Why the SF Giants using Jung Hoo Lee as the leadoff hitter is a risky move

The SF Giants have made clear that they want Jung Hoo Lee to be their everyday lead off hitter. Given his inexperience, this could be a risky move.

2024 San Francisco Giants Spring Training
2024 San Francisco Giants Spring Training / Andy Kuno/San Francisco Giants/GettyImages
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The SF Giants have been looking to add some speed and contact atop the lineup for years. The signing of Jung Hoo Lee seems to have solved this problem, but with Lee's inexperience against MLB pitching, it may be a somewhat risky proposition to have him bat leadoff.

Why the SF Giants using Jung Hoo Lee as the leadoff hitter is a risky move

SF Giants manager Bob Melvin said recently that he "would be shocked" if Lee is not the everyday leadoff hitter to start the season.

It makes sense why he would say this. Lee was the big splash free agent for the Giants. They gave him a 6 year, $113 million deal. They signed him because he is everything the 2023 Giants were not - solid defensively, contact-heavy swing, and has the promise of being exciting to watch.

The Giants did not invest that much money into Lee to bat him in the bottom of the order. I get that. At the same time, it is worth pointing out that there will likely be at least some learning curve for Lee as he adjusts to MLB pitching. This is the reality of making this type of investment. Ha-Seong Kim struggled to the tune of a .622 OPS in 298 plate appearances in his first season after leaving the KBO.

This is not to at all disparage the competition Lee faced in the KBO, but it is to point out that there are differences and that the level of pitching Lee will face this year will be tougher than what he has faced in the rest of his career.

Of course, Lee has proven in the past that he is capable of doing well against elite arms. There is the clip of him ripping a 95 mph fastball on the inside of the plate against Yu Darvish in the World Baseball Classic.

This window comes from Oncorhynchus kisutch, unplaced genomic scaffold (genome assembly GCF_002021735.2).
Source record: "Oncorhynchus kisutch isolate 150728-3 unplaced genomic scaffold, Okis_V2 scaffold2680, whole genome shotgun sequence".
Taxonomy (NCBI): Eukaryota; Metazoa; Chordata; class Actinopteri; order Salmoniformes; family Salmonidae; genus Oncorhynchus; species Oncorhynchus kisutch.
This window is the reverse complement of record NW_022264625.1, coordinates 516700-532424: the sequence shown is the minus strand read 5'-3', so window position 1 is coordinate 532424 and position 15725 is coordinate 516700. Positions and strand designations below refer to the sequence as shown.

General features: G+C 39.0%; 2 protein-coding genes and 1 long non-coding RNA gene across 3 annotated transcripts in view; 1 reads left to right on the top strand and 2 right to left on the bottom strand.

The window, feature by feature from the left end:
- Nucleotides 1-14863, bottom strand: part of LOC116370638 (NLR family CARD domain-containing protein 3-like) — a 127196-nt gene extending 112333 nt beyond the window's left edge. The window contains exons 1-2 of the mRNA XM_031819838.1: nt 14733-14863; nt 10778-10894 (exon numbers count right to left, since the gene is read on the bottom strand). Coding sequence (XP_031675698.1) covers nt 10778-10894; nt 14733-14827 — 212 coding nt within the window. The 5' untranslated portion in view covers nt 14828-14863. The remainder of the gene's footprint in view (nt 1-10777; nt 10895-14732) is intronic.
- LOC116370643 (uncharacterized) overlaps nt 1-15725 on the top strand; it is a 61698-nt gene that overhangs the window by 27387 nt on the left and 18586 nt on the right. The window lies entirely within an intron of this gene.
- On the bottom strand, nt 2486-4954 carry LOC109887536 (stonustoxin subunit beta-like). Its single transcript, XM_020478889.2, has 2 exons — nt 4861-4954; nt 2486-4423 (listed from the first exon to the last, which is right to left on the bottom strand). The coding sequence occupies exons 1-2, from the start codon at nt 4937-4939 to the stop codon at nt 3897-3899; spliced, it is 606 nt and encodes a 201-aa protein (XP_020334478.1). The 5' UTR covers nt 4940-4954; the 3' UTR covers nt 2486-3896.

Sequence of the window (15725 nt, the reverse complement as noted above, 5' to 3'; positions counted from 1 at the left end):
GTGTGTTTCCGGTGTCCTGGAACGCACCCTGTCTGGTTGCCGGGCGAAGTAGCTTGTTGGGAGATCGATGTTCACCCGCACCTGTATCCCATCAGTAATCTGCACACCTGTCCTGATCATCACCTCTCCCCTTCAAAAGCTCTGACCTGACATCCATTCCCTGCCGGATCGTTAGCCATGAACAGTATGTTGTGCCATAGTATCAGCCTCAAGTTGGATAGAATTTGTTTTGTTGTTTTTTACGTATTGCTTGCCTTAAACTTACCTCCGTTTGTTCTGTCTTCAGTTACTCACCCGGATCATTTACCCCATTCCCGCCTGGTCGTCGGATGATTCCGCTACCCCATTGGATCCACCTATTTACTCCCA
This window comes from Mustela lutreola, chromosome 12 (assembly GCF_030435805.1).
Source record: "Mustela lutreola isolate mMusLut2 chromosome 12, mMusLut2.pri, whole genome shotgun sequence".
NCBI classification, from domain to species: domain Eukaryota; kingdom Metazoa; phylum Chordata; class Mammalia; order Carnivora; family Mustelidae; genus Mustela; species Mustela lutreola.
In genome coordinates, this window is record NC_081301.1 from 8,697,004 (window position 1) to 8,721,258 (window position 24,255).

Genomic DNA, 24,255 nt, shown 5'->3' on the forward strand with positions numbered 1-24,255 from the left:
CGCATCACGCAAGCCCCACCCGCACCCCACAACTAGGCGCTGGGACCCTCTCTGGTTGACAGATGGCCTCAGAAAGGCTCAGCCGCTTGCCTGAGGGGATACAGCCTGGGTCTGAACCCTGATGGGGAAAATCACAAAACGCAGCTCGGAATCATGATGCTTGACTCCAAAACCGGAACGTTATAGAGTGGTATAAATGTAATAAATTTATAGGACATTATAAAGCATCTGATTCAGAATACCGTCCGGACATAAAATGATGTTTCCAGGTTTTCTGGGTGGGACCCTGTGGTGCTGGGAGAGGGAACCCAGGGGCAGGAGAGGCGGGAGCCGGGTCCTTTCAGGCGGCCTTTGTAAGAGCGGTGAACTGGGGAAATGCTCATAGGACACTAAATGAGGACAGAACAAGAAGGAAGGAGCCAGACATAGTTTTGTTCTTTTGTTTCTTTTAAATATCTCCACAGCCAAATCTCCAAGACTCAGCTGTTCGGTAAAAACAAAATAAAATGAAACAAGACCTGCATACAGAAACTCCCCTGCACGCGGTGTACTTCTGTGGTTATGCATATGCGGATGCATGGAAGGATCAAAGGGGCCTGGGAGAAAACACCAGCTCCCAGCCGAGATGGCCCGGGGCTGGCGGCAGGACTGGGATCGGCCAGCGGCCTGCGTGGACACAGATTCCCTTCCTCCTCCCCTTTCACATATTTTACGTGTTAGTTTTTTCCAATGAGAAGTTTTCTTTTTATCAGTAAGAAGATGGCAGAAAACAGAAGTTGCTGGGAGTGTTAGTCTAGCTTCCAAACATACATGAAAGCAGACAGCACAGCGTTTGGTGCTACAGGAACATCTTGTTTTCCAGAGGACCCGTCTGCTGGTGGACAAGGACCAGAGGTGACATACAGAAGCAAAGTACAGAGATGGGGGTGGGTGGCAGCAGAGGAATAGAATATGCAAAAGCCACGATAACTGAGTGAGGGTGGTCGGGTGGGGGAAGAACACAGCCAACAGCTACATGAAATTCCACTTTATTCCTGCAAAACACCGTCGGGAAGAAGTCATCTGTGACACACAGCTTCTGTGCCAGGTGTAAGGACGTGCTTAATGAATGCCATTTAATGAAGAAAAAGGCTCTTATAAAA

Then there is this video of him smoking a double against Yoshinobu Yamamoto during the Tokyo Olympics.

You know what Kruk and Kuip would be saying: ownage is ownage.

These are promising signs to be sure, but my fear is that Lee may feel a lot of pressure to get the offense going for the Giants. He seems to have a fun, easygoing personality but perhaps some part of him feels he has to prove why he was worth such a big contract.

If he starts to press too much and he struggles early on, it could hurt his confidence going forward. I do not hope this happens, but there is pressure for any player to live up to the expectations of a large contract.

On paper, Lee makes total sense as a leadoff hitter. He checks just about every box for what you would want in a guy at the top of the order. But if he struggles early on in the role, Melvin may be wise to bat him towards the bottom of the order to take some of the pressure.

But if he takes the job and runs with it as the Giants hope he does, then he will be a perfect leadoff man and will be the sort of fun, marketable, everyday player that the Giants have been searching for for a while. It is a risk to have Lee be the catalyst for the offense, but risks tend to pay dividends as well.